At G20, activists urge Abe to end coal as Japan keeps burning it






Japanese Prime Minister Shinzo Abe, who chairs this year’s G20 summit, is keen to play a leading role in climate change at the meeting. Japan however, has been harshly criticized for building more coal-fired plants at home and funding some abroad.



Japanese Prime Minister Shinzo Abe
Japanese Prime Minister Shinzo Abe
 
Yokosuka, Japan (dpa) – Under the scorching sun, dozens of activists and residents came together in the port city of Yokosuka, south of Tokyo, calling on Prime Minister Shinzo Abe to abandon coal-fired plants at home and abroad.
Near the site of a planned coal-fired plant, they urged the premier to stop funding coal as his government approved eight coal-fired power plants abroad even the country signed on to the 2015 Paris Agreement.
Meanwhile, as the two-day G20 summit meeting kicks off in Osaka, Abe, who chairs this year’s gathering, vowed to take a leadership role in climate change.
The G20 leaders are set to discuss “environmental and global-scale issues,” the premier told reporters in Tokyo.
What has been little discussed in Japan however, is Japan's role as second-largest funder of coal fired-power plants after China. It is one of the very few G20 countries still building coal plants at home, environmentalists argue.
In addition to 109 existing coal power stations, Japan has 12 new plants operating, 18 are under construction and seven more are being planned, according to environmental group Kiko Network in the ancient city of Kyoto.
However, some operators decided to abandon their plans to construct new ones amid strong opposition from local residents and environmental groups.
People take it for granted to open the window to let clean air in, said Yukiko Konishi, a member of a citizens group in Chiba City.
But if there is a coal-fired plant nearby, “there is no guarantee of such a normal part of our lives due to coal dust,” said Konishi.
A plan to build a new coal-fired power station in Chiba was cancelled in December after fierce opposition by environmental organizations and citizens groups, including Konishi’s.
Operators that have cancelled their plans also recognized their countermeasures to reduce carbon dioxide emissions would be more costly, said Ayako Sekine, energy campaigner at Greenpeace Japan.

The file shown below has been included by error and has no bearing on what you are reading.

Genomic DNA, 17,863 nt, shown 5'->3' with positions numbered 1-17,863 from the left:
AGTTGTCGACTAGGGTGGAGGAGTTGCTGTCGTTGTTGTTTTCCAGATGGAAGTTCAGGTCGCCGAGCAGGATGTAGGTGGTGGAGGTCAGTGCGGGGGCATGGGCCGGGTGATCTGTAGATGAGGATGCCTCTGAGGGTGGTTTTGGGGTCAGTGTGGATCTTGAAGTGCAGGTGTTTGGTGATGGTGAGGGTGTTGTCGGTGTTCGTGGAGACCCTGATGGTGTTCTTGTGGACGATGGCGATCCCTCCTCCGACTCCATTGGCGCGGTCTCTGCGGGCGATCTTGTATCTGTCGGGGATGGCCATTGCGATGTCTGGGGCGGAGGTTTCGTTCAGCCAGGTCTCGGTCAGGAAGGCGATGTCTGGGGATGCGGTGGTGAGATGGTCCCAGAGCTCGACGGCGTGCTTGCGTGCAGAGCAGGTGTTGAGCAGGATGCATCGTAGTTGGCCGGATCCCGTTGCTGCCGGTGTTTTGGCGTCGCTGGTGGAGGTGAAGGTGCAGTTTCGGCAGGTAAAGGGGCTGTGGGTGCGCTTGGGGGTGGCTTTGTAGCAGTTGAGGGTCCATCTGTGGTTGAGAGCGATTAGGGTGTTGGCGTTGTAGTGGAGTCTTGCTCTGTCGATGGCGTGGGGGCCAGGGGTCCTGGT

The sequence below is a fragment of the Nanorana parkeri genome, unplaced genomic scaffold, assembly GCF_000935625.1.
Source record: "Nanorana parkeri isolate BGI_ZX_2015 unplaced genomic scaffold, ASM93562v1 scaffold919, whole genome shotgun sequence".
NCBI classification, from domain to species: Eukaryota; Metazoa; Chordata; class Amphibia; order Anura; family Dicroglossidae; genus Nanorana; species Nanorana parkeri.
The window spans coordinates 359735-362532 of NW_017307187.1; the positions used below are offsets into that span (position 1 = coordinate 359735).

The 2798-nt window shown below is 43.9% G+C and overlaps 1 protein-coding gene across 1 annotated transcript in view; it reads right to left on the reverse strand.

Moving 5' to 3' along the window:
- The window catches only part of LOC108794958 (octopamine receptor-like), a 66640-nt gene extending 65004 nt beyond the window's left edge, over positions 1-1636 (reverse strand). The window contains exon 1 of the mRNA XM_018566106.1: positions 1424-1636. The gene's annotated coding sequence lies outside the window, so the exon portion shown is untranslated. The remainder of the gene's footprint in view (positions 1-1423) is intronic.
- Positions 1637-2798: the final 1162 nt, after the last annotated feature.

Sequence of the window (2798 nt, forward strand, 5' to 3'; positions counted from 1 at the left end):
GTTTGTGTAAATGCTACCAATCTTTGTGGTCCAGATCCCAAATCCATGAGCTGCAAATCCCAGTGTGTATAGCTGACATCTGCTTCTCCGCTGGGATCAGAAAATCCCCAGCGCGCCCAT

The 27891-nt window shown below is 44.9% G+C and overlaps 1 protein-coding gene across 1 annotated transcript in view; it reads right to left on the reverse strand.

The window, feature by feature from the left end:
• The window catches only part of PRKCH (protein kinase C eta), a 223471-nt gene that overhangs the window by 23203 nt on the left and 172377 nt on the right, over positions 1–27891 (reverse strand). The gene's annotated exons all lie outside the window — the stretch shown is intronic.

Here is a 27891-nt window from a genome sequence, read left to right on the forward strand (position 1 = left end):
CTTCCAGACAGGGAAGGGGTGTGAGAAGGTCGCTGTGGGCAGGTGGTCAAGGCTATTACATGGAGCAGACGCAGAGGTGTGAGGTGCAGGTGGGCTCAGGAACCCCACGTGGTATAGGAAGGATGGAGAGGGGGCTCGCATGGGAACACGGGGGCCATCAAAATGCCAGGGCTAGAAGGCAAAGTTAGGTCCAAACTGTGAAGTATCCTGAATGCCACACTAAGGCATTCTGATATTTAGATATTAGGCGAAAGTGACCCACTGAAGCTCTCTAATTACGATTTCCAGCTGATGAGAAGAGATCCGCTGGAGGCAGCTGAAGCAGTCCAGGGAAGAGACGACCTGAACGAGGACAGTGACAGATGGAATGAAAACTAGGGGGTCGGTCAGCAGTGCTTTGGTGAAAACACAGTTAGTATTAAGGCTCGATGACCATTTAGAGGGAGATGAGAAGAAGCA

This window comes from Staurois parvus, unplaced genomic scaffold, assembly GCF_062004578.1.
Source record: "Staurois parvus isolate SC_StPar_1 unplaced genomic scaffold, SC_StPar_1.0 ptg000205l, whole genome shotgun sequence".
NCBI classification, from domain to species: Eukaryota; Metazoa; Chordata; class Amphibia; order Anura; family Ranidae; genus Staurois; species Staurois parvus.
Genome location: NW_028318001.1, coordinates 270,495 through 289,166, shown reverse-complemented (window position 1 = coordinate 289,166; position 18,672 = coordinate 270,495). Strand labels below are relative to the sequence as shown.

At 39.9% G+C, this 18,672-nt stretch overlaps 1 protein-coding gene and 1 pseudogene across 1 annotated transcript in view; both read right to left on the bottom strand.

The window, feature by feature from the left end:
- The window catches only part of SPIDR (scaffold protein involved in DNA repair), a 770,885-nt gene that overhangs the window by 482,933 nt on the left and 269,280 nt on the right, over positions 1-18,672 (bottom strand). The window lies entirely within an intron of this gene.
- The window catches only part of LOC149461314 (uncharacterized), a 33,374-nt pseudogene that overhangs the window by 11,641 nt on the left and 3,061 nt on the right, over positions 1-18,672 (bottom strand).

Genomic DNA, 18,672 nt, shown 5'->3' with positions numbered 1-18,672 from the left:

Earlier this month, Japan published its long-term strategy under the Paris Agreement, aiming to reduce greenhouse gas emissions to zero after 2050.
“Action against climate change is not a cost to the economy but a growth strategy toward the future,” Abe said after the release.
“We will create a virtuous cycle between environment (conservation) and economic growth and lead the paradigm shift of the world's climate policy,” he added.
Environmental groups blasted the plan, calling it “completely inadequate” for achieving the 1.5-degree target of the Paris accord.
Critics say Japan failed to invest more in renewables after the 2011 nuclear disasters forced power companies to shut down all reactors across the country. Instead, Abe’s government is keen to reinvigorate the nuclear industry.
Scientists say record-breaking temperatures and abnormal weather patterns across the world in recent years are clear evidence of climate change.
Japan is no exception. In early July last year, torrential rains in the western part of the country triggered floods and landslides, killing more than 220, the largest number of deaths in three decades.
Then, a heatwave swept across Japan for nearly two weeks before the arrival of typhoons with temperatures reaching record highs.
The number of those who died of heatstroke and other heat-related causes in July 2018 more than tripled from a year earlier to 1,032, according to the health ministry.
Environmental groups argued climate change is one of the urgent global challenges, they want Japan to play a leading role on the issue at the G20 summit.
“Given to global trend towards a carbon-free society, the G20 Summit in which Japan assumes presidency for the first time should be the perfect opportunity Prime Minister Shinzo Abe to demonstrate leadership in combating climate change by announcing Japan’s coal moratorium,” Kimiko Hirata, international director of Kiko Network, said.

Thursday, June 27th 2019
By Takehiko Kambayashi,
           


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